New to Bitcoin? Stay Safe and Avoid These Common Scams

New to Bitcoin? Stay Safe and Avoid These Common Scams
(Kubra Cavus/ iStock/Getty Images Plus)

Bitcoin hit a new high Wednesday, topping $20,000, and is continuing to rise. Maybe today is the day that you finally are ready to take the plunge and buy your first few satoshis. Before you do, here are a few suggestions to avoid falling victim to some of the bitcoin scammers and hucksters who will try to take advantage of people who are still new to the wild world of cryptocurrencies. 

The first step in the journey is to set up a wallet to safely.  There are plenty of wallets on the App Store and Google Play. Just be sure to read the reviews and research the wallets before you decide on one. You want to be confident you are depositing your newly acquired bitcoin funds into a legitimate wallet that will actually keep your crypto safe and not stolen from you.

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You’ll also need to decide on an exchange where you will be able to buy your first bitcoin. There are plenty of exchanges out there and come with varying degrees of security. Most will require some form of identity verification before you can set up an account, so be prepared.

When it comes to wallets and exchanges, be sure the site you visit is reputable before you send any money. A slick website is not necessarily the sign of a legitimate business. Similarly, just because a wallet app is listed in an app store, that doesn’t guarantee it’s safe. Even if they are legitimate, the cryptocurrency world has seen exchanges and wallets hacked time and time again. 

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Check out how long an exchange or wallet company has been around. Look for reviews and feedback, review sites such as Reddit and read through a company’s social media history. Do a news search for whatever company you’re researching because most reliable exchanges and brokers have likely been covered by prominent media outlets.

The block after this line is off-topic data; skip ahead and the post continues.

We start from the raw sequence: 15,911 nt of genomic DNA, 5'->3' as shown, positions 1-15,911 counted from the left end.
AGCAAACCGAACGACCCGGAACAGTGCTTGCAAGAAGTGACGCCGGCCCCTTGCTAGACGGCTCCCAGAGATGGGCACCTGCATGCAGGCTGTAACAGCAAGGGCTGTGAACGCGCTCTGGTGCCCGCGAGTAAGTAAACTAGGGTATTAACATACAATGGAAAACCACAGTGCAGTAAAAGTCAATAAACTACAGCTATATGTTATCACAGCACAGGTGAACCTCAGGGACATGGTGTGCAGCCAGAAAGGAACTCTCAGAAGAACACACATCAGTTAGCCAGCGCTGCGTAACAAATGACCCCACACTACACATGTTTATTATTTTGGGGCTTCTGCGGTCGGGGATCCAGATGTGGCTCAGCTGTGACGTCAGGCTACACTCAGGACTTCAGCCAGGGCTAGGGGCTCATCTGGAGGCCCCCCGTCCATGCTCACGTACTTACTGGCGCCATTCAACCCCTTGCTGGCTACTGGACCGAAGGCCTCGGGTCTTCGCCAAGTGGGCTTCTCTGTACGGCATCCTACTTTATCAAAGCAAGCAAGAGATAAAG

Bitcoin isn’t like your bank. There is no helpline you can call, no fraud department that might help you sort out a transaction and no way to block a “suspicious transaction.” The ethos of bitcoin is that it exists beyond the traditional financial system and gives ultimate control to the user. 

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On the one hand, this means you aren’t paying overdraft fees or having the government gain through your financial transactions. On the other hand, there is no centralized authority who is going to step in and save you if you share your keys and have your bitcoin stolen. In some ways, it’s the ultimate test of personal responsibility. 

If you’re just entering the space, it’s worth embracing one of the core ideas of bitcoin – “not your keys, not your coins.” 

A wallet generates two types of keys: a private key and a public key. The public key is used to create public addresses. These are the addresses that you will share with others to receive bitcoin.

A private key, however, should be kept absolutely private. This is the key you’ll need to encrypt and decrypt your wallet and is fundamental to making sure your bitcoin is secure. If you don’t control the private key to the wallet you’re storing your bitcoin in, then you really don’t control your bitcoin. 

Once again, don’t ever share your private key with anyone, and definitely don’t do it online.